- Countdown #34 of 52 (backwards), by Paul Dini, Justin Gray, Jimmy Palmiotti, Keith Giffen & Jesus Saiz (DC)
- Supergirl and the Legion of Super-Heroes: Dominator War TPB vol 5, by Mark Waid, Tony Bedard, Barry Kitson & Kevin Sharpe (DC)
- Metal Men #2 of 8, by Duncan Rouleau (DC)
- Armageddon Conquest: Wraith #3 of 4, by Javier Grillo-Marxuach & Kyle Holz (Marvel)
- Ms. Marvel #19, by Brian Reed, Aaron Lopresti & Matt Ryan (Marvel)
- The Incredible Hulk #110, by Grek Pak, Carlo Pagulayan & Jeffrey Huet (Marvel)
- Lobster Johnson: The Iron Prometheus #1 of 5, by Mike Mignola & Jason Armstrong (Dark Horse)
Weirdly, Saiz & Palmiotti’s art on this week’s Countdown seems very reminiscent of Kevin Nowlan’s art, or maybe Nowlan over Brian Bolland. Not that this is a bad thing, but it’s always weird when art so closely resembles the style of another creator that I have to check the credits to see whether he’s the one who really drew it.
The Incredible Hulk is tying into the World War Hulk storyline by focusing on Amadeus Cho, the seventh-smartest person in the world, who is also a teenager who believes in the Hulk. This week’s issue cuts to the core of Cho’s belief in the Hulk, despite the Hulk’s past as a rampaging beast and his current stated desire to kill the heroes who sent him into space. It’s a little hard to swallow, although it does suggest an ability that the Hulk’s had all along which seems to explain his behavior at times over the years. It’s the sort of thing that could open up some new avenues in the Hulk’s character, but I bet it will mostly fall by the wayside. I also wonder if Pak has written himself into a corner so that he won’t be able to resolve World War Hulk in any satisfying manner. Which would be a shame.
Pak does a terrific job of writing Cho, who’s always a couple of steps (or more) ahead of everyone else, who’s insightful as well as clever, and who’s a lively and sympathetic character. I’m still just a little suspicious that he’s not quite as selfless as he’s portrayed, but I’d certainly be pleased if he were. (He sure beats J. Michael Straczynski’s characterization of Reed Richards all hollow.)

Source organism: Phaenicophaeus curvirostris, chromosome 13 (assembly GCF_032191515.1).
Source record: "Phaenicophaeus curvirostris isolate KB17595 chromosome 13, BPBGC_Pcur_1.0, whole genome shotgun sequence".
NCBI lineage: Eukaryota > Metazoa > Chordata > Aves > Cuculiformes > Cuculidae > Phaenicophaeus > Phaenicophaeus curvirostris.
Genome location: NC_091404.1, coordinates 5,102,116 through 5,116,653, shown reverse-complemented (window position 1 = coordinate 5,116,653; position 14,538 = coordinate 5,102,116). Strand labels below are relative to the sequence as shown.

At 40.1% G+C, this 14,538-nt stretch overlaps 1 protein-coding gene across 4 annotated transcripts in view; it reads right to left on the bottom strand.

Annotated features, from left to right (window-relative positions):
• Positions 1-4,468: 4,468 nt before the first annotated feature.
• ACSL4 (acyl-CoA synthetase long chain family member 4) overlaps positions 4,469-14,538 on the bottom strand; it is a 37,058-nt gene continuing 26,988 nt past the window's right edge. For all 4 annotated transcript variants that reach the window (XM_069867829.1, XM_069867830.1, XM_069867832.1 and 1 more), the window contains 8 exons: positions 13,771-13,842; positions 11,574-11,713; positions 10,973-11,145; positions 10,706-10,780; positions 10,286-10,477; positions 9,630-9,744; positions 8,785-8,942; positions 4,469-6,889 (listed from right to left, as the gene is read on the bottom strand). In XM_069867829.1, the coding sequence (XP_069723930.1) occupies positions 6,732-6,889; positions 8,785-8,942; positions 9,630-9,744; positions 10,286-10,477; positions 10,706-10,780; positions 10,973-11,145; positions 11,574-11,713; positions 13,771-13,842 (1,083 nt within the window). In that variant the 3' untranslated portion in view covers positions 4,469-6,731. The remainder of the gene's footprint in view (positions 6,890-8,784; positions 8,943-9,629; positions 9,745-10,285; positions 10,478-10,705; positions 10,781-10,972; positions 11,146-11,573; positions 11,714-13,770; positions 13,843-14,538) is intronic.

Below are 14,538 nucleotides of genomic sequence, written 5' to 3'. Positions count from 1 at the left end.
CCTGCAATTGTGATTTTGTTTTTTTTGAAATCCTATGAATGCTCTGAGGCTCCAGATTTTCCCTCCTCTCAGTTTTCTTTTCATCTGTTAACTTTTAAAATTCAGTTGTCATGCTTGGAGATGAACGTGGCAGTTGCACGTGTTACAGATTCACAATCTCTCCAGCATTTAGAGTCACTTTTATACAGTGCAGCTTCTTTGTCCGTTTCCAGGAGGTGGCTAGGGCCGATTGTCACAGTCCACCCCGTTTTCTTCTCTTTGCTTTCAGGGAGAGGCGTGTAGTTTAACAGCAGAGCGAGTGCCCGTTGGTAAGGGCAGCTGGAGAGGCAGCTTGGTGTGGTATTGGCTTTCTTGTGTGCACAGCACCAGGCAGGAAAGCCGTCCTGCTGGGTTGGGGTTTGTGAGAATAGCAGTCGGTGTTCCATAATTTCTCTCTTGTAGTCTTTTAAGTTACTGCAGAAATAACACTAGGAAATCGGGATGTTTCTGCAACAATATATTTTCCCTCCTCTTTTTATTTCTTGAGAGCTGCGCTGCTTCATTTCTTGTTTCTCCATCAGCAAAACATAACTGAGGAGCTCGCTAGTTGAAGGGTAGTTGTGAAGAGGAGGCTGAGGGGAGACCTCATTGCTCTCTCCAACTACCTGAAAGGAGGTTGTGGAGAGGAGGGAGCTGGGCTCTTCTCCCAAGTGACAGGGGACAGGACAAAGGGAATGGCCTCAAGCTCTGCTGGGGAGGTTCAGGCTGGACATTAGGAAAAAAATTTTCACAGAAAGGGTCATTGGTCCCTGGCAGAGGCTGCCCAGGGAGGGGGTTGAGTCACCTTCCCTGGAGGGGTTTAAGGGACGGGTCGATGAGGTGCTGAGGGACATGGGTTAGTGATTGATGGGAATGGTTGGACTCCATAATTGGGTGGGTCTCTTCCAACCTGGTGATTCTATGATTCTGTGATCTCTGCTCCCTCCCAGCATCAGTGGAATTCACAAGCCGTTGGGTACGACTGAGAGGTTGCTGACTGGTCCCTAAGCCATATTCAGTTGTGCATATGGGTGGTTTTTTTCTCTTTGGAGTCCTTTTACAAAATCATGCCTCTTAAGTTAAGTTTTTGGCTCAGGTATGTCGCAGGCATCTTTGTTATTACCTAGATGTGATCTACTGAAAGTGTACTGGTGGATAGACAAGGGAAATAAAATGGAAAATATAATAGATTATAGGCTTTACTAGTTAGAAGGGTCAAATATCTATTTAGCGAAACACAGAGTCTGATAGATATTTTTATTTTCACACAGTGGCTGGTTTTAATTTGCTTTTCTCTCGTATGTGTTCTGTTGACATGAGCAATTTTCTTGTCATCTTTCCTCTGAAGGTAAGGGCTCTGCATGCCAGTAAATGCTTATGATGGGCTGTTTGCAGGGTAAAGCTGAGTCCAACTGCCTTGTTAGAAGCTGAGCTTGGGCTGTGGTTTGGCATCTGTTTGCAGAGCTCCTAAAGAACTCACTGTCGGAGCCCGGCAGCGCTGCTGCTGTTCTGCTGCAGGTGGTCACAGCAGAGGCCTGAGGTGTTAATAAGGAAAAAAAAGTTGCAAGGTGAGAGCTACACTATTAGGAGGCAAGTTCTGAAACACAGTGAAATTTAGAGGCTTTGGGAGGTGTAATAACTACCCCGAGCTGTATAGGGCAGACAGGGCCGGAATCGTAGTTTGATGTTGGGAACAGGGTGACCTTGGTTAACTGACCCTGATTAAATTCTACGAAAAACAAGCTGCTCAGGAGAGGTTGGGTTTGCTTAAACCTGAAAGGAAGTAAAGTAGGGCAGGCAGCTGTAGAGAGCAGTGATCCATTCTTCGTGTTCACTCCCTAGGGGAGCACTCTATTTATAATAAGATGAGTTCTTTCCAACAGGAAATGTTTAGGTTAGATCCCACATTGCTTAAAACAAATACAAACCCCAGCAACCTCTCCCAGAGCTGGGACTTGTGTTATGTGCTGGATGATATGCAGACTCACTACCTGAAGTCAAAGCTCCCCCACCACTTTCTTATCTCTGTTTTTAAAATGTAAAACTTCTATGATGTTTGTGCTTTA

I haven’t been following the other World ar Hulk tie-ins, just this and the main series, but really I don’t feel like I’m missing anything. These two series are opposite sides of the same coin, complementing each other nicely. It’s tough to write a tie-in when the book’s main character is the star of the main series, but after an awkward start Pak’s really made it all come together.
Lobster Johnson is Mike Mignola’s latest mini-series in his Hellboy universe: LJ is a pulp-style hero working in 1937, and The Iron Prometheus concerns his efforts to protect a man in a powerful electric suit from the evil ambitions of (of course) Nazis. Chris Sims picks it as his best of the week, but I was less impressed.
Although still enjoyable, these days Mignola’s books seem like a shadow of what they were back in the early Hellboy days. Mignola rarely draws anymore, although some of the artists he does employ do a good job of aping his style, as Jason Armstrong does here. I realize Mignola isn’t a very fast artist (when was the last time he draw a monthly ongoing book? Alpha Flight in the late 1980s?) and this is therefore his way to tell more stories on a semi-regular schedule, but these days he’s not even drawing the Hellboy: Darkness Calls mini-series. Still, at least he knows the trick of hiring good artists when he’s not doing the chores himself.
More serious, though, is the increasingly repetitive feeling I get from the stories: None of them really feel “special” anymore, and each one feels less distinctive than the last. Moreover, neither the Hellboy nor the B.P.R.D. series seem to be going anywhere. It seems like both have lost the heart of he early Hellboy series, and Lobster Johnson feels like more of the same.
I think the problem is this: Hellboy is the heart and soul of Mignola’s stuff – everyone else is too ethereal or too mysterious or too self-doubting or just too damned creepy to get behind as a character, while the beauty of Hellboy is that he’s this giant devil-thing with a stone hand who basically just wants to go kick some alien ass to make the world safe for freedom and apple pie. (The only character who could really equal Hellboy was Roger the Homunculous, who shuffled off the series’ immortal coil a while ago, alas.) In his own series Hellboy’s turned into a character who’s just being pushed around by various godlike figures, and no one else can fill the void in the other books.
Lobster Johnson falls into the “too ethereal” category, a ghostlike figure who comes and goes and speaks mysteriously, and occasionally fights a giant gorilla. I have little doubt that this will be an enjoyable series, but also that a year from now it will feel liks just one more cog in the giant Hellboy machine, and that someday I’ll look at the stack of cogs sitting on my bookshelf and wonder when the payoff to it all is coming.